While the story of Fatima is well-known, that of Chartres still needs to be told.

In the 1940s, a French monk and a star-gazer made a curious discovery. He observed that in certain cities, the churches dedicated to Our Lady were strategically located in such a way as to outline the constellation Virgo.

Now Virgo is the second largest cluster of stars that form the outline of a woman carrying two sheaves of wheat.  Virgo’s brightest star, Spica, is bluish-white, traditionally Our Lady’s colors.  In Greek and Roman antiquity, Virgo was sometimes called the virgin goddess.  The designated cities are north of Paris, and they are:  Amiens, Rouen, Bayeux, Evreux, Chartres, Paris, and Reims.   All have churches or cathedrals dedicated to Our Lady. These monuments tower over people’s homes like mighty guardians, keeping alive the invincible faith of France’s history. 

Medieval builders of these Marian churches sacralized the countryside, for their intent was to bring heaven to earth. To echo St. Augustine, we live in two overlapping cities: the City of God and the City of Man, just as Jesus did.  The two cities must speak with each another.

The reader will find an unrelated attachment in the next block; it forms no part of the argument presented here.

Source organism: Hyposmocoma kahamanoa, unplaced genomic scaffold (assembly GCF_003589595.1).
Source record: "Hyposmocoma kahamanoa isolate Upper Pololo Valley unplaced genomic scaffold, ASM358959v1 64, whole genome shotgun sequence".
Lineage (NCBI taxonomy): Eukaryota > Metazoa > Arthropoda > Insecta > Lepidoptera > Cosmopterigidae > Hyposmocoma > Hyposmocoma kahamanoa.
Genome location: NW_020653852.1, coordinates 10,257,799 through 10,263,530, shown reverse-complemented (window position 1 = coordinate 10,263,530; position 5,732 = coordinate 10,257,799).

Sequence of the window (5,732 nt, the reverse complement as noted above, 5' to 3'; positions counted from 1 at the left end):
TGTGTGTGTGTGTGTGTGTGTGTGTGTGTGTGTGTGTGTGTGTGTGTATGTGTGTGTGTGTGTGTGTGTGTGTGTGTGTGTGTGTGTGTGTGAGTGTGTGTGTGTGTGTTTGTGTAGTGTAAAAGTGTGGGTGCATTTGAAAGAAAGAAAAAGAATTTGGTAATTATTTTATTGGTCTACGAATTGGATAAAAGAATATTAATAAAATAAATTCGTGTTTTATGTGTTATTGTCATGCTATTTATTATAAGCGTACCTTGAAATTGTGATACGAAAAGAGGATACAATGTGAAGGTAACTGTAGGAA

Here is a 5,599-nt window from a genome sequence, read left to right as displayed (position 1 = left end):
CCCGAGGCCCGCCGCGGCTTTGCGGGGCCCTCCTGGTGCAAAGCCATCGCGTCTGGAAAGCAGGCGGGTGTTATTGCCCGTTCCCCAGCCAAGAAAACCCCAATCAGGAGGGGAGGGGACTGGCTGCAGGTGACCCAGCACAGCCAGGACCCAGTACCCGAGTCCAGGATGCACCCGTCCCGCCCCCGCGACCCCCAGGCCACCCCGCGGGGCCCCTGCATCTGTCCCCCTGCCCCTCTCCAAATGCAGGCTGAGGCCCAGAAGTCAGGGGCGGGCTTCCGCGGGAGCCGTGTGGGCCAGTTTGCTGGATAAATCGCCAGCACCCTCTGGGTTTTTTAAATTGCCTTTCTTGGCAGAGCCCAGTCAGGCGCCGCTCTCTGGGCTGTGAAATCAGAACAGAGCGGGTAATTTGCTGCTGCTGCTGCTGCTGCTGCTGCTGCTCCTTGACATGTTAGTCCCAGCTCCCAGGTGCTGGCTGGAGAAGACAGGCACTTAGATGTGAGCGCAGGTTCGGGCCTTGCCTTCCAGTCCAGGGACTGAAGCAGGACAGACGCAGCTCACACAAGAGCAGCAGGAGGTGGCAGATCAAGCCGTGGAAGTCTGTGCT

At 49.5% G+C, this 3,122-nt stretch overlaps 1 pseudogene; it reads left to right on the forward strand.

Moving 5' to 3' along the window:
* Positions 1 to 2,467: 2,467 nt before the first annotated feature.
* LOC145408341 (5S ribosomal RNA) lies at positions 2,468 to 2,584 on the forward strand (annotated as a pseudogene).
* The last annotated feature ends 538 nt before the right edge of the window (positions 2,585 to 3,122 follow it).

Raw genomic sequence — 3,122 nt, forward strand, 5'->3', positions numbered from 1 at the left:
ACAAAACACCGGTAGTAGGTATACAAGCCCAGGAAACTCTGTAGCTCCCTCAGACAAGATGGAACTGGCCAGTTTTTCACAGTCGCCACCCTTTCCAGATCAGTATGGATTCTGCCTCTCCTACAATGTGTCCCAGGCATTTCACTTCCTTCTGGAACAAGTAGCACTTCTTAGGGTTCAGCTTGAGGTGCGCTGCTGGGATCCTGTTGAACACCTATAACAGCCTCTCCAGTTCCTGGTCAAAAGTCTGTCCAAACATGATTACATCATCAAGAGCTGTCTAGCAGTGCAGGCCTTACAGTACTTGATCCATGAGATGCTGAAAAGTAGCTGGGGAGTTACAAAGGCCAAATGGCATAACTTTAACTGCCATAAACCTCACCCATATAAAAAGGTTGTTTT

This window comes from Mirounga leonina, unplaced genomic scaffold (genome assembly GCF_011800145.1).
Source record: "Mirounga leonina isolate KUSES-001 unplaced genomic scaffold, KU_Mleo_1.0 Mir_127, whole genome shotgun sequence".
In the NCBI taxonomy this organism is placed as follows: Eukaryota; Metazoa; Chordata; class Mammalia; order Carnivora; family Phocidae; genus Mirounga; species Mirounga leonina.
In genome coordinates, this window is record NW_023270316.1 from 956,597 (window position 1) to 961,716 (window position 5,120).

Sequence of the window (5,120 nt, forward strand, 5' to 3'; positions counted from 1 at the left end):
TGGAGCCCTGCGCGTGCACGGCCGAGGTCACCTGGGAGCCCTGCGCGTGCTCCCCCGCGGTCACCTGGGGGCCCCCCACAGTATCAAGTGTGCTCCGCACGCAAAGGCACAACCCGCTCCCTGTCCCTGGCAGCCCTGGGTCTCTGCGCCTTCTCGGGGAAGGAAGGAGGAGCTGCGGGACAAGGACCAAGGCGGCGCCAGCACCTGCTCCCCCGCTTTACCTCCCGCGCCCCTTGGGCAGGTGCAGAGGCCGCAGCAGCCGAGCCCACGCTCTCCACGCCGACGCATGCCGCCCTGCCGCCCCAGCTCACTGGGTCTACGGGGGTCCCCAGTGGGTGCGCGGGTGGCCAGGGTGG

The Attraction and Power of Chartres

Visitors are quite unprepared for the beauty of Chartres in an age that teaches ugliness to our children and glorifies it for the rest of us. Chartres’s loveliness thrills the senses and sends chills up the spine.  In this period of faith, the arts flowered for God’s sake.

This architectural marvel has stood for 1,000 years.  Since the twelfth century, pilgrims have traveled there for different reasons.  Jewish and Catholic philosophers visited the cathedral school where the teachings of Plato were taught.  By the twelfth century, the cathedral had become a major pilgrimage site.  The Chartres of today is the Chartres of the twelfth century.

Today, millions visit Chartres to admire the cathedral’s Gothic beauty, vaulted ceilings, stained glass windows, rose windows, flying buttresses, Labyrinth, and of course, its eerie gargoyles. Believers and secularist go to Chartres to be enveloped by its silent beauty and by a sacred, if not divine, presence abiding there.  They sit, heads bowed while others meander, deep into their own thoughts. It’s easy to lose track of time because Chartres’s atmosphere is one of timelessness.  All are searching, but searching for what?  Who can fathom what lies in the recesses of the heart?  Visitors stay for hours at a time. Year after year, they return.  Chartres is designed to quiet the mind and the heart, and offer respite from a noisy world.

The Construction of Chartres